Asian Shares Mostly Higher As Oil Jumps
(RTTNews) Asian stocks closed broadly higher on Monday as oil prices jumped and weak U.S. data raised a question mark over the extent of Fed tightening.
Meanwhile, investors took weak Chinese data, geopolitical worries and the WannaCry ransomware cyberattack in their stride.
Japanese shares closed marginally lower, with exporters retreating, as the yen held steady following the widespread cyber attack over the weekend and in the wake of weaker-than-expected data from the United States.
Chinese shares rose for a third straight session as concerns over regulatory tightening ebbed and upbeat talk on trade and infrastructure investment at a top-level conference in China helped investors shrug off disappointing macro data.
The benchmark Shanghai Composite index rose 6.72 points or 0.22 percent to 3,090.23 while Hong Kong's Hang Seng index was up 224 points or 0.89 percent at 25,380 in late trade.
China's industrial production growth eased at a faster-than-expected pace in April, official data from the National Bureau of Statistics showed. Output climbed an annual 6.5 percent, slower than the 7.6 percent rise in March, while retail sales surged 10.7 percent in the month, just below the 10.9 percent spike in the prior month.
The country's fixed asset investment also grew at a slightly slower pace of 8.9 percent in April, but property investment growth accelerated to 9.3 percent in the first four months of 2017 from 9.1 percent in the first quarter.
Australian shares ended a choppy session little changed as banking stocks recovered some lost ground, helping offset losses among mining stocks following weaker Chinese data.
The benchmark S&P/ASX 200 index edged up 1.50 points or 0.03 percent to 5,838.40 while the broader All Ordinaries index ended down 2.50 points or 0.04 percent at 5,868.40.
The big four banks rose between 0.7 percent and 1 percent. Mining giant BHP Billiton rose 0.3 percent after launching a global rebranding. Rival Rio Tinto and Fortescue Metals Group shed about 0.6 percent each.
Energy stocks ended mixed, with Woodside Petroleum finishing marginally lower, while Santos, Oil Search and Origin Energy rose between 0.3 percent and 1.4 percent.
Oroton shares were placed in a trading halt after the struggling luxury handbag retailer warned its earnings have slipped in April.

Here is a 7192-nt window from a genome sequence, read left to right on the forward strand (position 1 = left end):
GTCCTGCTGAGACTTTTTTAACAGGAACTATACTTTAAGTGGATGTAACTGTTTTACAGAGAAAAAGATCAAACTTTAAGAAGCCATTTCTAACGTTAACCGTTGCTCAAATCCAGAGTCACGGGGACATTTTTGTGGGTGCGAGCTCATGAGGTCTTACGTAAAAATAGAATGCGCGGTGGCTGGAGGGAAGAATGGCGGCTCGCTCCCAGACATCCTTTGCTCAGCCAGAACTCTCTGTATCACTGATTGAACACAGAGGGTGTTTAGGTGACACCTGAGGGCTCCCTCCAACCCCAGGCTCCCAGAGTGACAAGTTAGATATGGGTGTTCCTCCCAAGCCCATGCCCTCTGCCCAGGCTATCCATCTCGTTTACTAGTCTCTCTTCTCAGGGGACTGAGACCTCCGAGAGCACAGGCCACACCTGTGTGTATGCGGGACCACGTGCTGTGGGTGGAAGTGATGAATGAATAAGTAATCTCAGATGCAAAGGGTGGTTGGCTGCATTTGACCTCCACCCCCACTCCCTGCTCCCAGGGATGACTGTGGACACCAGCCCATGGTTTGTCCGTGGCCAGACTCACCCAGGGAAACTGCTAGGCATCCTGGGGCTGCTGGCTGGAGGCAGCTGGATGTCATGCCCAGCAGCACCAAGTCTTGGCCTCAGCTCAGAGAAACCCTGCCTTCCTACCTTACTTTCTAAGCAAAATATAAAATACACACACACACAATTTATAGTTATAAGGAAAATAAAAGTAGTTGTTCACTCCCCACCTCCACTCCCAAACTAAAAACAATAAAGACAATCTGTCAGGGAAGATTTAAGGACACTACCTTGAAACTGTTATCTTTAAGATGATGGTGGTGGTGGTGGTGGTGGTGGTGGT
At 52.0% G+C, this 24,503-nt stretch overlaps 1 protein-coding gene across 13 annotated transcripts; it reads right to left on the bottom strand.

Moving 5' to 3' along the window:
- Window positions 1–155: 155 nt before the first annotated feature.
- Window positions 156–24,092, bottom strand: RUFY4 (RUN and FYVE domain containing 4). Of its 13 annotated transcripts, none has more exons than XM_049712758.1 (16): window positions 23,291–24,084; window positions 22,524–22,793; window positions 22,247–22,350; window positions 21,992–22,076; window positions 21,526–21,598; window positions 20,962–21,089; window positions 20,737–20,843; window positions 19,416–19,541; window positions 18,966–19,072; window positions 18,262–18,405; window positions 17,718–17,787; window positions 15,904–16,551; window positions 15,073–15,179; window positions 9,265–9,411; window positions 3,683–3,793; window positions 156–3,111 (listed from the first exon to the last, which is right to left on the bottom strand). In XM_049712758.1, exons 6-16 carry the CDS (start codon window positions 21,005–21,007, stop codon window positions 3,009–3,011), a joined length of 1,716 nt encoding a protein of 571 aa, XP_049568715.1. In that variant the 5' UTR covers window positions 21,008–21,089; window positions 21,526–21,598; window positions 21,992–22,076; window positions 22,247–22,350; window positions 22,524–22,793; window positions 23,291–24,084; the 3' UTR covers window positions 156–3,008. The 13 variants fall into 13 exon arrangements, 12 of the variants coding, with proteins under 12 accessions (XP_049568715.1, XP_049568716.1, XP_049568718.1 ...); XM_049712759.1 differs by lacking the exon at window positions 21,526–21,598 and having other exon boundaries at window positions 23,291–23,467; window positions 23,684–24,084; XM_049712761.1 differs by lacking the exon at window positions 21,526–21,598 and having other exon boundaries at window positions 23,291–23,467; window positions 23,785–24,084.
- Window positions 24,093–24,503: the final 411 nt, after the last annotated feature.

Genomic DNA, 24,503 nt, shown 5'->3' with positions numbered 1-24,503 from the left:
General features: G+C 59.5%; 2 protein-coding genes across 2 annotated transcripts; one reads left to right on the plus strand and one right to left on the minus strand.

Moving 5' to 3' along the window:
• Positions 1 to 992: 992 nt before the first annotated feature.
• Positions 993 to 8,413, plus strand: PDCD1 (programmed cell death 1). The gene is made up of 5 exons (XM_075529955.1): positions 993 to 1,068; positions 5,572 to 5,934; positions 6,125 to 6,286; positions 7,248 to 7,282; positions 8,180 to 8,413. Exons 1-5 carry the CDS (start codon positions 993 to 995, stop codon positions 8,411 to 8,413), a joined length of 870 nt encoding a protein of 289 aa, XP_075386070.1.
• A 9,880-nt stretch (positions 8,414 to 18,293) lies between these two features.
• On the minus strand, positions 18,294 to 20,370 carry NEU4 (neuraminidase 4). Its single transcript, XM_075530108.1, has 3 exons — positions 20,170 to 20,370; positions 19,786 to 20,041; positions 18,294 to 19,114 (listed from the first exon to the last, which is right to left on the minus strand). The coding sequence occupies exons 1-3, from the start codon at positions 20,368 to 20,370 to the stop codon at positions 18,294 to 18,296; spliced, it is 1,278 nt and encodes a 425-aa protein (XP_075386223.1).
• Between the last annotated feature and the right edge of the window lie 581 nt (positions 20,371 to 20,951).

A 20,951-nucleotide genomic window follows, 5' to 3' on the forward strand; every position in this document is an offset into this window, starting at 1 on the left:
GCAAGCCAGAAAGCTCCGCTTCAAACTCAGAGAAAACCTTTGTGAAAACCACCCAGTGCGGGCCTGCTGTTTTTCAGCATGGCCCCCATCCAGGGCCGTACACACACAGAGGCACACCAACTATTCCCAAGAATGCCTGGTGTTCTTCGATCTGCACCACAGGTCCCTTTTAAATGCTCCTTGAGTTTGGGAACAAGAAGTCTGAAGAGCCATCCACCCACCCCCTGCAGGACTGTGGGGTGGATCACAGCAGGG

Fairfax Media soared as much as 6.5 percent after U.S. buyout firm TPG Capital Management raised its cash bid for the media firm.
Seoul shares gained ground and the local currency strengthened against the dollar despite a selling spree by foreign investors after cyber worm affected 2 lakh victims in 150 countries and North Korea claimed it had successfully conducted a newly developed mid-to-long range missile test.
The benchmark Kospi closed up 4.63 points or 0.20 percent at 2,290.65 as the country elected a president who vowed to engage with Kim Jong.
New Zealand's benchmark S&P/NZX 50 index dropped 22.44 points or 0.30 percent to 7.429.94, dragged down by healthcare and industrial stocks.
New Zealand retail sales jumped a seasonally adjusted 1.5 percent sequentially in the first three months of 2017, Statistics New Zealand said today. That beat forecasts for an increase of 0.9 percent after a 0.6 percent gain in the previous three months.
Elsewhere, benchmark indexes in India, Singapore and Taiwan were up between 0.2 percent and half a percent while Malaysian shares were marginally lower and Indonesia's Jakarta Composite index was declining 0.2 percent.
stocks ended narrowly mixed on Friday, Treasury yields slipped and the dollar
retreated as investors digested weak retail sales and inflation data as well as
disappointing earnings updates from the likes of Nordstrom and J.C. Penney. A
gauge of U.S. consumer sentiment unexpectedly increased in May, offering some